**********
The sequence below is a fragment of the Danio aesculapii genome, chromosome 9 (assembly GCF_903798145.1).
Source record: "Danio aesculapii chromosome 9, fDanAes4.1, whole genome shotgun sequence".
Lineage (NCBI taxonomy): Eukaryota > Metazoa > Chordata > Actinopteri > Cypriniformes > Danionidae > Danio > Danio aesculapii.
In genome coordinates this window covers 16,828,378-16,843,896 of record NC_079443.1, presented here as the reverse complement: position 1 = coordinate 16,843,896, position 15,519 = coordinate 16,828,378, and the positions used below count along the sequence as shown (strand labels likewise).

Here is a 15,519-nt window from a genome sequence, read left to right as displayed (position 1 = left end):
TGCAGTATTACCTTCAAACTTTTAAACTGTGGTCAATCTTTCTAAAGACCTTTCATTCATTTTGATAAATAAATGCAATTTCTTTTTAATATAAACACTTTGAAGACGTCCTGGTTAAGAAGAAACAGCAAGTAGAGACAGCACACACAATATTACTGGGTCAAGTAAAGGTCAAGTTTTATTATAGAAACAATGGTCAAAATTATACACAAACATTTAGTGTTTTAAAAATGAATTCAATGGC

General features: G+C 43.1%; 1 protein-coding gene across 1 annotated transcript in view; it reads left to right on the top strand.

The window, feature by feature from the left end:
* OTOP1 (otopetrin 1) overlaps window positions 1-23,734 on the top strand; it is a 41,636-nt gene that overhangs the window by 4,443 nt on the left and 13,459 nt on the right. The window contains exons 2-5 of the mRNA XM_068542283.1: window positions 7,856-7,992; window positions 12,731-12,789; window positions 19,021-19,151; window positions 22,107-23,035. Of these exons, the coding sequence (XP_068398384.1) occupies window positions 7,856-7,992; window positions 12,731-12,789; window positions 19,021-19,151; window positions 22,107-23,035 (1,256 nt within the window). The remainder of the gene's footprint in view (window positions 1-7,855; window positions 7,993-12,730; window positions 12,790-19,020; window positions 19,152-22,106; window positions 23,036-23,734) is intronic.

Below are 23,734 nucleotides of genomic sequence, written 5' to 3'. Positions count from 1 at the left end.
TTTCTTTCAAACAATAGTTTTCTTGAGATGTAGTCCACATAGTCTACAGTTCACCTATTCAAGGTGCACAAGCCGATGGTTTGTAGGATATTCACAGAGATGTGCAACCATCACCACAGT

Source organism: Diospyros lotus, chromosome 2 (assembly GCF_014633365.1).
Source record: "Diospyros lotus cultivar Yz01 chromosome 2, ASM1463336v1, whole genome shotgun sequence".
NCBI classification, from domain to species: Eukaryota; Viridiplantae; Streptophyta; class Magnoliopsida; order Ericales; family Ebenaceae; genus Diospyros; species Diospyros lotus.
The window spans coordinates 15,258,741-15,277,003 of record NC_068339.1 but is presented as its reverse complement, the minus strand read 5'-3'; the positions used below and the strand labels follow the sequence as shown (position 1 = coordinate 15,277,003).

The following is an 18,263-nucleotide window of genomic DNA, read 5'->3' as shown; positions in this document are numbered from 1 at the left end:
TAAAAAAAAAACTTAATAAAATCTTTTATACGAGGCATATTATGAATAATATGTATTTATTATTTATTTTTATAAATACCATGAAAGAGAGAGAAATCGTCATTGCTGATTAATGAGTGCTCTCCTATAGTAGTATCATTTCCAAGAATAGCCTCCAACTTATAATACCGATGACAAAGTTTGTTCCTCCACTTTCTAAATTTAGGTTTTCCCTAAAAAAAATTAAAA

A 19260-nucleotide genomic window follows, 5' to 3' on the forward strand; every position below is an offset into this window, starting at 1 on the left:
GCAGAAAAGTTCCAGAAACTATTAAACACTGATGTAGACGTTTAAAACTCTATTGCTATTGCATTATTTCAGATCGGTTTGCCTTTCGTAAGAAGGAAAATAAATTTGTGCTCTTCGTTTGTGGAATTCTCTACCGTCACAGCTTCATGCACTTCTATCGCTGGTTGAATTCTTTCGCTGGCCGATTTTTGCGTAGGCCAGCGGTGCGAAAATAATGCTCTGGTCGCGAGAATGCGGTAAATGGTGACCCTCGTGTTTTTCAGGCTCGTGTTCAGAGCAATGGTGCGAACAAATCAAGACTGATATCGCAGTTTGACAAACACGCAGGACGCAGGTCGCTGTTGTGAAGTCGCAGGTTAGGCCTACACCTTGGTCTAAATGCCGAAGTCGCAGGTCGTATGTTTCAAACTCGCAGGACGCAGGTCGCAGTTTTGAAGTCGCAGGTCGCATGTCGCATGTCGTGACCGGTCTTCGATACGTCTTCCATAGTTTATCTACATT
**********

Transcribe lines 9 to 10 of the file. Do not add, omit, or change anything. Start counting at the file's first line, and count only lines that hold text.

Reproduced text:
* OTOP1 (otopetrin 1) overlaps window positions 1-23,734 on the top strand; it is a 41,636-nt gene that overhangs the window by 4,443 nt on the left and 13,459 nt on the right. The window contains exons 2-5 of the mRNA XM_068542283.1: window positions 7,856-7,992; window positions 12,731-12,789; window positions 19,021-19,151; window positions 22,107-23,035. Of these exons, the coding sequence (XP_068398384.1) occupies window positions 7,856-7,992; window positions 12,731-12,789; window positions 19,021-19,151; window positions 22,107-23,035 (1,256 nt within the window). The remainder of the gene's footprint in view (window positions 1-7,855; window positions 7,993-12,730; window positions 12,790-19,020; window positions 19,152-22,106; window positions 23,036-23,734) is intronic.

Below are 23,734 nucleotides of genomic sequence, written 5' to 3'. Positions count from 1 at the left end.